Stratford-upon-Avon (/-ˈeɪvən/), commonly known as just Stratford, is a shout out town and civil parish in the Stratford-on-Avon District, in the county of Warwickshire, England, on the River Avon, 91 miles (146 km) north west of London, 22 miles (35 km) south east of Birmingham, and 8 miles (13 km) south west of Warwick. The estimated population in 2007 was 25,505, increasing to 27,445 at the 2011 Census.
Stratford was originally inhabited by Anglo-Saxons and remained a village previously the lord of the manor, John of Coutances, set out plans to produce it into a town in 1196. In that thesame year, Stratford was fixed a charter from King Richard I to retain a weekly promote in the town, giving it its status as a puff town. As a result, Stratford experienced an mass in trade and commerce as with ease as urban expansion.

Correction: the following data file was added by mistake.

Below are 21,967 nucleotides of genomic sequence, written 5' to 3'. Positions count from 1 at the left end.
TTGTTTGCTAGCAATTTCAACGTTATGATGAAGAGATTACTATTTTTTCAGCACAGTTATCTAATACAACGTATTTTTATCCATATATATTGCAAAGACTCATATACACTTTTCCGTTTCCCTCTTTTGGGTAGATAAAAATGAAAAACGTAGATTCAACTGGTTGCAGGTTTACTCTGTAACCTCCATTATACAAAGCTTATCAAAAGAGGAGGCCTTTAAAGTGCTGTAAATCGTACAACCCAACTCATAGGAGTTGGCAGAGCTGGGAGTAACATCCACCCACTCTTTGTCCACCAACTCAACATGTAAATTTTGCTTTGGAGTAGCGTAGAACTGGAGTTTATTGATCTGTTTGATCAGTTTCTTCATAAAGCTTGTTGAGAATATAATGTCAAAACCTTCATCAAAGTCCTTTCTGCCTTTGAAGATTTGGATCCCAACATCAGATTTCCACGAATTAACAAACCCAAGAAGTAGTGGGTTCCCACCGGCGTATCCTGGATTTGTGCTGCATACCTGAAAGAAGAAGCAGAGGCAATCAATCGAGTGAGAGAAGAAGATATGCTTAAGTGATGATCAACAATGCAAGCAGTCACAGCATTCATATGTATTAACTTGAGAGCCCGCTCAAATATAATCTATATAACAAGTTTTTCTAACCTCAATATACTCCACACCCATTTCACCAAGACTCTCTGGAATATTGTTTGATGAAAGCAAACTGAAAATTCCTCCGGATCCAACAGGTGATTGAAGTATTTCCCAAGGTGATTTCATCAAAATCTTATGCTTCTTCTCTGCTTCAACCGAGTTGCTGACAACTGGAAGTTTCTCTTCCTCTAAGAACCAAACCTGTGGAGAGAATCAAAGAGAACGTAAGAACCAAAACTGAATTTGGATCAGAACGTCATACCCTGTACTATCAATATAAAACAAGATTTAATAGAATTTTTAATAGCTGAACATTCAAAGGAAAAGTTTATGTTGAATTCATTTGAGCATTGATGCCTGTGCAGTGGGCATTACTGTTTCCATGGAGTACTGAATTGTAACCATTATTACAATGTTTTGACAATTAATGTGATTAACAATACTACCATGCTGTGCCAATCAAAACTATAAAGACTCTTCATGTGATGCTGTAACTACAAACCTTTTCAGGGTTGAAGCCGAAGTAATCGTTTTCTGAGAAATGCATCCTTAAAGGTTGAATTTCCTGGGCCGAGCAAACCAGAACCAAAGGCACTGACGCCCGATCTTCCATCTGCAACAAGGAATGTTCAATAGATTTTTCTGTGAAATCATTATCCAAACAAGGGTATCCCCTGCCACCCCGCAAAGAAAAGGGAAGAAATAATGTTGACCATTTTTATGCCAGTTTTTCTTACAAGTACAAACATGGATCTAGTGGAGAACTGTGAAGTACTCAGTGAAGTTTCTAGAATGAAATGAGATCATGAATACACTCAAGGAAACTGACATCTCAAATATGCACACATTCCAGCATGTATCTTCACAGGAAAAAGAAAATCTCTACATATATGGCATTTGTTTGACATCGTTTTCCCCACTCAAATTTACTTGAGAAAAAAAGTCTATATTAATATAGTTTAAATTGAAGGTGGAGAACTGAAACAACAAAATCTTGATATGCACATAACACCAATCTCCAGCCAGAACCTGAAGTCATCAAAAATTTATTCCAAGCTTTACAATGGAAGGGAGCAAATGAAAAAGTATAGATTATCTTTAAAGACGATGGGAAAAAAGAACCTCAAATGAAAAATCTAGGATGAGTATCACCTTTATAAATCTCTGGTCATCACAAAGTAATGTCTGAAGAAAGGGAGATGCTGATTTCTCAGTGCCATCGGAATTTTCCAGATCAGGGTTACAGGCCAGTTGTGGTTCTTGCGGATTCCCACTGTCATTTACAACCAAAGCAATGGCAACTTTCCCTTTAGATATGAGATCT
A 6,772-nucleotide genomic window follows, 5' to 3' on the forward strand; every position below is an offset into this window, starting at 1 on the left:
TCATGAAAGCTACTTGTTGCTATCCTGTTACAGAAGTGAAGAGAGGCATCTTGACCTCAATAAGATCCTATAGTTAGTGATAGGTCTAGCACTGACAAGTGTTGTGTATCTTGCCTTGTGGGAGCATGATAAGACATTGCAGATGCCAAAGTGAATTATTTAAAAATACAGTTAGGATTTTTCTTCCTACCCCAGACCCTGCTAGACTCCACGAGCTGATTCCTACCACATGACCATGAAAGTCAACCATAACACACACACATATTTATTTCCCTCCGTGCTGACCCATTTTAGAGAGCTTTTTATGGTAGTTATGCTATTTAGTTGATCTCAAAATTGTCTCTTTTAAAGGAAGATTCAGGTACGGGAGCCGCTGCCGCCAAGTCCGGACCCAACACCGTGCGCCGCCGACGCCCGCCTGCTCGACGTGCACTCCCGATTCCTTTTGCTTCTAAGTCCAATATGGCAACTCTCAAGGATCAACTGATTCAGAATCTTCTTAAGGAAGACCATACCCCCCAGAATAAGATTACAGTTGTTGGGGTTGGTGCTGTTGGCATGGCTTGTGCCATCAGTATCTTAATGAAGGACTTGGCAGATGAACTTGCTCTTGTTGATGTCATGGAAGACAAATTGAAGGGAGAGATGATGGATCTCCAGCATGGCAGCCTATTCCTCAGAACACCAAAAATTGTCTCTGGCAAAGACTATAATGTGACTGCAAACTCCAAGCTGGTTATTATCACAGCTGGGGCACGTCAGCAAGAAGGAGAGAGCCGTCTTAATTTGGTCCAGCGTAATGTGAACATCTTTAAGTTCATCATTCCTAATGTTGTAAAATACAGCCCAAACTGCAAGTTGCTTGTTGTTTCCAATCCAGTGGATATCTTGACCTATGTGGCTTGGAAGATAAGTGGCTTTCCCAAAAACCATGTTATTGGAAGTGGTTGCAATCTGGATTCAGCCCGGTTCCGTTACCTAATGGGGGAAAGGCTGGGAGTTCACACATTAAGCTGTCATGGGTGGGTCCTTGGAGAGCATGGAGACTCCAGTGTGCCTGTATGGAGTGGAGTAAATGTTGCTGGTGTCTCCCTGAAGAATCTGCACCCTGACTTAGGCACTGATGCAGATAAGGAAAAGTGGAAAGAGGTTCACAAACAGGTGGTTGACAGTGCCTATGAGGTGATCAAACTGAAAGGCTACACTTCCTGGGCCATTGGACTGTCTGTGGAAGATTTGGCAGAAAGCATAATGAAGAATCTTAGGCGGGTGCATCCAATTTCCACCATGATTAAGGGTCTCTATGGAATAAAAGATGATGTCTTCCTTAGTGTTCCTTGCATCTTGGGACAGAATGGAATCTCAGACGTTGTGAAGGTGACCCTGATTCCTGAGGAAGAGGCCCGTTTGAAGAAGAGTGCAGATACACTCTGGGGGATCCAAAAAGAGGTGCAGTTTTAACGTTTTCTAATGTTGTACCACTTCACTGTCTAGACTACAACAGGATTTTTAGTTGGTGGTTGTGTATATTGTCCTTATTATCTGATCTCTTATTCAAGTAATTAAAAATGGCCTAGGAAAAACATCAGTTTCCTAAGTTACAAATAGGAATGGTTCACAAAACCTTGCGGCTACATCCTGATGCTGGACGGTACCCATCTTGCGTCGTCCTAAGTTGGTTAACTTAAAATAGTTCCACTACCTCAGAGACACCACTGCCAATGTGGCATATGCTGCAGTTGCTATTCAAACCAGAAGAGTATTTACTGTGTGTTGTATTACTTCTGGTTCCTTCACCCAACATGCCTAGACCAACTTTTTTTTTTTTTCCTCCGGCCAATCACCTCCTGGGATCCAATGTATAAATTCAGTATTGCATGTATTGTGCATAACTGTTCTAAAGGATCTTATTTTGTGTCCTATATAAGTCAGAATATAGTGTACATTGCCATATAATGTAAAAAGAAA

The town is a popular tourist destination owing to its status as the birthplace and gravesite of playwright and poet William Shakespeare, and receives nearly 2.5 million visitors a year. The Royal Shakespeare Company resides in Stratford’s Royal Shakespeare Theatre.